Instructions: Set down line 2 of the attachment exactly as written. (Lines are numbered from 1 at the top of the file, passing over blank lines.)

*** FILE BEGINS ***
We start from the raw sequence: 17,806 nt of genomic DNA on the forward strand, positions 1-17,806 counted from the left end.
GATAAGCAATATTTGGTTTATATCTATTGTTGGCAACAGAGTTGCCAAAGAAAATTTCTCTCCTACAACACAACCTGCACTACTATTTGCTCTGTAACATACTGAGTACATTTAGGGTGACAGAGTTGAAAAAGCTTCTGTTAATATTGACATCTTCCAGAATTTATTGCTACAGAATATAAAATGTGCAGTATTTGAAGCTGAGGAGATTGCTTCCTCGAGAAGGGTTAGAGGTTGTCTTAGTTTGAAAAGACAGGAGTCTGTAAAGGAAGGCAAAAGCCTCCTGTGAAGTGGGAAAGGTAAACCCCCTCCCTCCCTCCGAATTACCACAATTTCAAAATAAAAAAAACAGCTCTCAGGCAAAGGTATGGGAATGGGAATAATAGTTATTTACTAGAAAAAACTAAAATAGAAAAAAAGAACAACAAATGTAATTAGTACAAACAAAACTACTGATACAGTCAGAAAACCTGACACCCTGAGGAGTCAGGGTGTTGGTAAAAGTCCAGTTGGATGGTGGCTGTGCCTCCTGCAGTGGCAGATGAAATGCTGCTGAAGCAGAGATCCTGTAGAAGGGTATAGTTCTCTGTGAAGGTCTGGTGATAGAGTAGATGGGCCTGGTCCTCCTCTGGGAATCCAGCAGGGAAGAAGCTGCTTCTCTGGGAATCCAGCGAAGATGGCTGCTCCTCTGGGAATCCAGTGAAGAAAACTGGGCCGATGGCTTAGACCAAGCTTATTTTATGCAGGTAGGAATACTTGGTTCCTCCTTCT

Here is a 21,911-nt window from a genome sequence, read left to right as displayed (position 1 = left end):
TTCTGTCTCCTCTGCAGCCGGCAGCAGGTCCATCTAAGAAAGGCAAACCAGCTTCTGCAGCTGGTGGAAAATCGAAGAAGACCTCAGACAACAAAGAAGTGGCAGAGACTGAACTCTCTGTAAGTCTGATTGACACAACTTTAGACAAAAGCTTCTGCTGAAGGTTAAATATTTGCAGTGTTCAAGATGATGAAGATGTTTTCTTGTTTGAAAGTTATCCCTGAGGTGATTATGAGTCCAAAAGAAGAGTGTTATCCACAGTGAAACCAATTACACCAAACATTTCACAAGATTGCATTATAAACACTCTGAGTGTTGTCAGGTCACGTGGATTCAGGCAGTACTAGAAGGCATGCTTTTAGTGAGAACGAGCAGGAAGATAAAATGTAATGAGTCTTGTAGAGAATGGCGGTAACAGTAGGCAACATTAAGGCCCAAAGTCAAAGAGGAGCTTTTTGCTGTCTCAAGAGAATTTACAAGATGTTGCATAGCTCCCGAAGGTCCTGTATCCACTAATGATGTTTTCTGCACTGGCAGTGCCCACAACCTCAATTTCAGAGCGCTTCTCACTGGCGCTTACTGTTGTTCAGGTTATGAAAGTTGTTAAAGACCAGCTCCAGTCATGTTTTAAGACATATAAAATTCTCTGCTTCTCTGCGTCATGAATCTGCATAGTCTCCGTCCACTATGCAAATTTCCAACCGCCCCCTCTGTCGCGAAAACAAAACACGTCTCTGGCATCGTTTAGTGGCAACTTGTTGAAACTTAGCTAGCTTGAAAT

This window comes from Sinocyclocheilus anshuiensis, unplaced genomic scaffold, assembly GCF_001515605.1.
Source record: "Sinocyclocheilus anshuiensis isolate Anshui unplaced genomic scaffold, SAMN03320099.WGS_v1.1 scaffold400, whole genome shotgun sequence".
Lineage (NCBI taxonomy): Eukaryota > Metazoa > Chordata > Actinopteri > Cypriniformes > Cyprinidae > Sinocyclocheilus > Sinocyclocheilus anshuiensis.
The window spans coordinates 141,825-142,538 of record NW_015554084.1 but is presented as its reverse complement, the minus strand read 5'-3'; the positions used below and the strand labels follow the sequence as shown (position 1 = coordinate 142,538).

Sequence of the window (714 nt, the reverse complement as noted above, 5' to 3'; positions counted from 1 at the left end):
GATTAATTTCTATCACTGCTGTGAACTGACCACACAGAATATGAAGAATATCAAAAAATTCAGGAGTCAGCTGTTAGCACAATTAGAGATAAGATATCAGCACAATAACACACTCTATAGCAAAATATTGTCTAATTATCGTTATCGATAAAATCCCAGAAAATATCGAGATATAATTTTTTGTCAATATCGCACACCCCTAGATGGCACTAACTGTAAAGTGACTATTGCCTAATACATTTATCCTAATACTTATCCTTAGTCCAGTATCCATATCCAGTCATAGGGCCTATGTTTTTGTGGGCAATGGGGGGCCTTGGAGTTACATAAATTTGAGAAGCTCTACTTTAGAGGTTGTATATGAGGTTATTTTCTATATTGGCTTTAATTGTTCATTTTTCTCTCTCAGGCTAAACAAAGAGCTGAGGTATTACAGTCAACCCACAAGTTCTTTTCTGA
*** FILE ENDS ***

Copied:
GATAAGCAATATTTGGTTTATATCTATTGTTGGCAACAGAGTTGCCAAAGAAAATTTCTCTCCTACAACACAACCTGCACTACTATTTGCTCTGTAACATACTGAGTACATTTAGGGTGACAGAGTTGAAAAAGCTTCTGTTAATATTGACATCTTCCAGAATTTATTGCTACAGAATATAAAATGTGCAGTATTTGAAGCTGAGGAGATTGCTTCCTCGAGAAGGGTTAGAGGTTGTCTTAGTTTGAAAAGACAGGAGTCTGTAAAGGAAGGCAAAAGCCTCCTGTGAAGTGGGAAAGGTAAACCCCCTCCCTCCCTCCGAATTACCACAATTTCAAAATAAAAAAAACAGCTCTCAGGCAAAGGTATGGGAATGGGAATAATAGTTATTTACTAGAAAAAACTAAAATAGAAAAAAAGAACAACAAATGTAATTAGTACAAACAAAACTACTGATACAGTCAGAAAACCTGACACCCTGAGGAGTCAGGGTGTTGGTAAAAGTCCAGTTGGATGGTGGCTGTGCCTCCTGCAGTGGCAGATGAAATGCTGCTGAAGCAGAGATCCTGTAGAAGGGTATAGTTCTCTGTGAAGGTCTGGTGATAGAGTAGATGGGCCTGGTCCTCCTCTGGGAATCCAGCAGGGAAGAAGCTGCTTCTCTGGGAATCCAGCGAAGATGGCTGCTCCTCTGGGAATCCAGTGAAGAAAACTGGGCCGATGGCTTAGACCAAGCTTATTTTATGCAGGTAGGAATACTTGGTTCCTCCTTCT